Understanding An Evil Twin

An evil twin is a rogue wireless access point that appears as a genuine hotspot offered by a legitimate provider. It typically clones the MAC address, name and service set identifier (SSID) of the network. This makes it hard for the users to differentiate between original and fake access point.

An attacker can conveniently create an “evil twin” within the smart phone or other internet-capable device using some easily available software. He discovers the radio frequency of a legitimate access point and uses the same to send out his own radio signals with the same name as original access point. This enables the attacker to eavesdrop on the network traffic, capture traffic or plant malware on the system.

Implications To Cybersecurity

Once the fake access point is set up, it poses as a local hotspot. The attacker positions himself near the end-user so that his signal is strongest within the range. The strong signals tempt users to connect manually to the evil twin for internet access. Also, it can be a case where the end-user’s computer automatically chooses that connection. This allows the hacker to intercept user’s sensitive data that is being shared between user and the host. Thus, he can obtain sensitive information or login credentials resulting in identity theft or financial loss of the end-user. Attackers are also using social engineering to clone a login page through which credentials can be stolen.

Ways To Prevent Evil Twin Attack

To avoid evil twin network connections, following tips should be considered by end-users:

  • Refrain from using public hot spots for online shopping or banking.
  • Users should disable auto connect feature on all wireless devices.
  • Connect via a virtual private network (VPN) to compress all traffic while using a public access point.
  • Before connecting, ask the owner of the area for official name of the hotspot and security key, if any. Type the incorrect key intentionally; evil twin hotspots will grant access irrespective of the key.

Companies should also incorporate measures to protect corporate data from evil twin attack:

  • Instruct employees to use Wi-Fi Intrusion Prevention Systems (WIPS) to prevent their systems from connecting to unauthorized duplicate access points.
  • Protect company’s wireless connections with Personal Security Key (PSK) and provide its details to employees and customers.

For more information on IT security solutions for your business, call Centex Technologies at (254) 213 – 4740.

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What Is Doxing?

Doxing is referred to as the dark side of OSINT or Open Source intelligence. OSINT is an overt method of data collection and involves the practice of gathering information from publically available resources such as public media, internet, public government data, professional or academic publications, corporate databases, financial assessments and grey data (unpublished papers, business documents & patent reports).
The term Doxing is an abbreviation for ‘dropping documents’ which means compilation and release of a dossier of personal information on someone. The information included in the dossier is gathered via public resources and thus, the act falls under the category of OSINT.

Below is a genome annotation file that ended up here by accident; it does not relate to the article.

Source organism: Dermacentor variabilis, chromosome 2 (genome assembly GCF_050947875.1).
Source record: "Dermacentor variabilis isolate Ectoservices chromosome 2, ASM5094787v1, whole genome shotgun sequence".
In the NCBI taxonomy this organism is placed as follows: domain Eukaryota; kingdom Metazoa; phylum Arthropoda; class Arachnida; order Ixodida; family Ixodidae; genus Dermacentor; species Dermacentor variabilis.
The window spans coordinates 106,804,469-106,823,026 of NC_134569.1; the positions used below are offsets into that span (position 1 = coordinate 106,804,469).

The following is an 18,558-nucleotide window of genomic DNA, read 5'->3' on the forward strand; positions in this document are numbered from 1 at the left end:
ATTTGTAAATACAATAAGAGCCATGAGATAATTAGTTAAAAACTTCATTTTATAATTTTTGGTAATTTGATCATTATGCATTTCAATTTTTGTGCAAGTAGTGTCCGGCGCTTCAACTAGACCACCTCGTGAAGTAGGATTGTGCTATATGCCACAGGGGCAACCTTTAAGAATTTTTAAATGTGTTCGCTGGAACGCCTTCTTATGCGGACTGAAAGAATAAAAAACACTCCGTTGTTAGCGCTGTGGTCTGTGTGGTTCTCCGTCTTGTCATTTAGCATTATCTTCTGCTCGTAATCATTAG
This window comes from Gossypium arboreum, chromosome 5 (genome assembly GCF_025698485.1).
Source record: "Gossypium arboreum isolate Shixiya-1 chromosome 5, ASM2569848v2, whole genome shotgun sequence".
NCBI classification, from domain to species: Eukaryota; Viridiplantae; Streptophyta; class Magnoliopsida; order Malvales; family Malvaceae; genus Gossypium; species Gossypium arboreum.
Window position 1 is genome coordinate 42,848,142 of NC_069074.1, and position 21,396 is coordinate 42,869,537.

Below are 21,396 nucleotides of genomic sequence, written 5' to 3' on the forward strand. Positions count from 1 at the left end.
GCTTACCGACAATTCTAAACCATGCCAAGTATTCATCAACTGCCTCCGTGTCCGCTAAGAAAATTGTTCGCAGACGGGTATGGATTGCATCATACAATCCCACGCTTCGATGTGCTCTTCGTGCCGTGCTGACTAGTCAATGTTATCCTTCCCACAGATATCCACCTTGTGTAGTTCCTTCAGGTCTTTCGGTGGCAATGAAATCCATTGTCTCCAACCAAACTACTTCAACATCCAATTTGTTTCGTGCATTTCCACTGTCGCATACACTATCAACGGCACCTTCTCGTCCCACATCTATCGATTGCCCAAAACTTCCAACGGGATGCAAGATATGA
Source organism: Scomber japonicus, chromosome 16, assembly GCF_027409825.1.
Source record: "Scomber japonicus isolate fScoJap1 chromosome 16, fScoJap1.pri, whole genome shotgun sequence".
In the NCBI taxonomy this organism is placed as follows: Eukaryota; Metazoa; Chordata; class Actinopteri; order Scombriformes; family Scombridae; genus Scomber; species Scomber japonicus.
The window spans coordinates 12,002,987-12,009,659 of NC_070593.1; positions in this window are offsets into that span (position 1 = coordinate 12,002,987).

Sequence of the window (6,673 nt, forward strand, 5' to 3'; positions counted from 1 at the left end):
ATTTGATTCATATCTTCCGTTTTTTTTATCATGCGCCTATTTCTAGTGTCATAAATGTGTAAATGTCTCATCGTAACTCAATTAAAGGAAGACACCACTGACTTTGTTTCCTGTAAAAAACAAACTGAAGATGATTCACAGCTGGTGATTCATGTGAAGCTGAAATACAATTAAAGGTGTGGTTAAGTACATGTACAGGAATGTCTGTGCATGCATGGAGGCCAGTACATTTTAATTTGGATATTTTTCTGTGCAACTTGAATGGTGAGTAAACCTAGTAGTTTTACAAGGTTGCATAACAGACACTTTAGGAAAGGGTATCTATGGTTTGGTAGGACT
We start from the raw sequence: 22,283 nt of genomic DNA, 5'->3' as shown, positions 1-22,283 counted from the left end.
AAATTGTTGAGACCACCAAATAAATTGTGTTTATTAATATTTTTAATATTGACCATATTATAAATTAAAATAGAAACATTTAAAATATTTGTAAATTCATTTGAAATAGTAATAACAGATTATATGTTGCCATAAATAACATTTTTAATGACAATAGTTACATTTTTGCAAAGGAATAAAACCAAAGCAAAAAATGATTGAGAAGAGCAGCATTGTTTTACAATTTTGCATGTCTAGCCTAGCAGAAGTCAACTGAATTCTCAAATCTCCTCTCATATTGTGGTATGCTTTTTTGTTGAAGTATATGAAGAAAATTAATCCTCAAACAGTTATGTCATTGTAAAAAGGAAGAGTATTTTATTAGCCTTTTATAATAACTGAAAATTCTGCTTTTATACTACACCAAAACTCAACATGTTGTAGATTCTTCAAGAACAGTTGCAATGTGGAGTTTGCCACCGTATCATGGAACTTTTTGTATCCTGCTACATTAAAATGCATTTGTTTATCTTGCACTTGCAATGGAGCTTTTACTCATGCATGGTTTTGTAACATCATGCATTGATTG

Sources Of Information
The perpetrator gathers information from public and open sources. Some common sources of information are:

  • Social media
  • Blogs
  • Personal websites
  • Online forums & web discussions
  • Online gaming profiles

Targeted Information
Typically a dossier contains following information about an individual.

  • Contact information
  • Social Security Number
  • Personal photographs
  • Social media profiles
  • Credit card details
  • Credit report
  • Banking information

Why Is Doxing Called Dark Side Of OSINT?
Although the information is gathered using overt methods; the online publication of personal information usually results in illegal implications. The tactic is rarely in public interest and is often targeted at breaching the victim’s personal information and publishing it to attract unwanted harassment. It can pose following threats:

  • Threat To Personal Safety: Public release of contact information, personal photos, address, etc. can be used by cyberbullies for harassing the victim. Also, it may lead to some hacking acts such as fake memberships or serious crimes such as stalking, swatting, etc.
  • Threats To Cybersecurity: The information collected by Doxing may be used by hackers or cyber criminals to pressurize either an individual or an organization for financial gains.

Ways To Protect Yourself
Here are some simple tricks to protect yourself from Doxing attacks:

  • It is important to understand the basics of social engineering. Social engineers scan the online profiles and data for useful information that can be used to victimize the target. Thus, it is important to scrutinize the information you share on your social media profiles and avoid oversharing your personal information.
  • Check the privacy settings of your social media profile and edit them to ensure that your personal information is shared with your friends only. Also, be critical of people you add to your list of social media friends.
  • Hide your IP address by using a trusted proxy or VPN service for anonymity while using internet.
  • When purchasing a domain, invest in WHOIS protection to prevent unwanted access to the information you share on your website.
  • Avoid using a single email address for all online accounts. It is advisable to use different emails, passwords & usernames for different profiles, gaming and bills. Also, deploy multi-factor authentication for your accounts.

For more information on Doxing and its outcomes, call Centex Technologies at (254) 213-4740.

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Understanding Software Supply Chain Attacks

PDF Version: Understanding-Software-Supply-Chain-Attacks